SACRAMENTO, Calif. Oct. 12, 2017 – Insurance Commissioner Dave Jones issued the following statement in response to Trump’s executive order to allow the sale of health insurance across state lines and change rules relating to short-term insurance:

“Today’s Executive Order is President Trump’s latest attempt to sabotage the Affordable Care Act and undermine state consumer protection laws. The ACA brought health insurance coverage to over five million additional Californians and makes comprehensive health care coverage available even for those with pre-existing conditions. This Executive Order is President Trump’s latest way of trying to take away Affordable Care Act protections.

President Trump’s Executive Order threatens the continued existence of comprehensive health insurance coverage. Once Trump’s Executive Order is implemented by federal agencies, those who are sick may no longer be provided coverage that meets their health care needs.

Health insurers may sell across state lines today, but Trump’s Executive Order is intended to allow the sale of products across state lines without requiring compliance with the consumer protection laws of the state in which the product is sold. This change in the long-standing state-based regulatory approach is very harmful to consumers. We will do everything within our power to prevent it from going into effect.

This does not promote competition, but instead forces a race to the bottom. The Executive Order’s implementation will provide an opening to sell products that are exempt from state consumer protection laws and that won’t be subject to the same state protections to make sure that they pay claims when you seek health care.

Trump’s Executive Order calls on federal agencies to adopt rules that infringe upon states’ rights, undermines state regulatory authority, and prevents the enforcement of state consumer protections. We can expect this to result in the sale of products that don’t cover our health care needs, cost most consumers more money, and further destabilization of health insurance markets.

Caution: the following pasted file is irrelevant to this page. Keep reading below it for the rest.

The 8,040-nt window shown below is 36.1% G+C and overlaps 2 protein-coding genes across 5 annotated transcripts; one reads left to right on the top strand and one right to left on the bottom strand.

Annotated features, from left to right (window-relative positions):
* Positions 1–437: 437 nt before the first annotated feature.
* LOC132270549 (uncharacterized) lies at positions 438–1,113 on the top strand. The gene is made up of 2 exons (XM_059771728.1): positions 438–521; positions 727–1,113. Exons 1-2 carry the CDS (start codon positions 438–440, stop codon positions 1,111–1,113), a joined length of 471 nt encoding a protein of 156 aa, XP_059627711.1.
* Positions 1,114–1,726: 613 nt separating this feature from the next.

The non-partisan National Association of Insurance Commissioners (NAIC) expressed strong objections to proposals to allow the sale of insurance across state lines without complying with state consumer protection laws in the state in which insurance is sold. The NAIC has appropriately noted that one of the major causes of the recent financial crisis was the ability of banks to choose their regulator, and that ‘interstate sales of insurance will allow insurers to choose their regulator, the very dynamic that led to the financial collapse.’

Each state has important consumer protections in place, which have been enacted by the state’s legislature and Governor to protect the consumers in that state. If cross-border sales are permitted without complying with state laws, it would promote a race to the bottom, where insurers choose to incorporate in the state with the weakest laws and requirements providing the fewest benefits and skimpiest consumer protections, and then selling those products to consumers in other states regardless of those state’s laws.

Increased sale of short-term policies that don’t cover essential health care needs or comply with most rules that apply to health insurance will harm consumers and create health insurance market instability.

California has had a bad history with some Multiple Employer Welfare Arrangements (MEWA) which the Executive Order may expand, including cases of MEWA fiscal insolvency, the inability to pay consumer claims, and allegations of fraud.”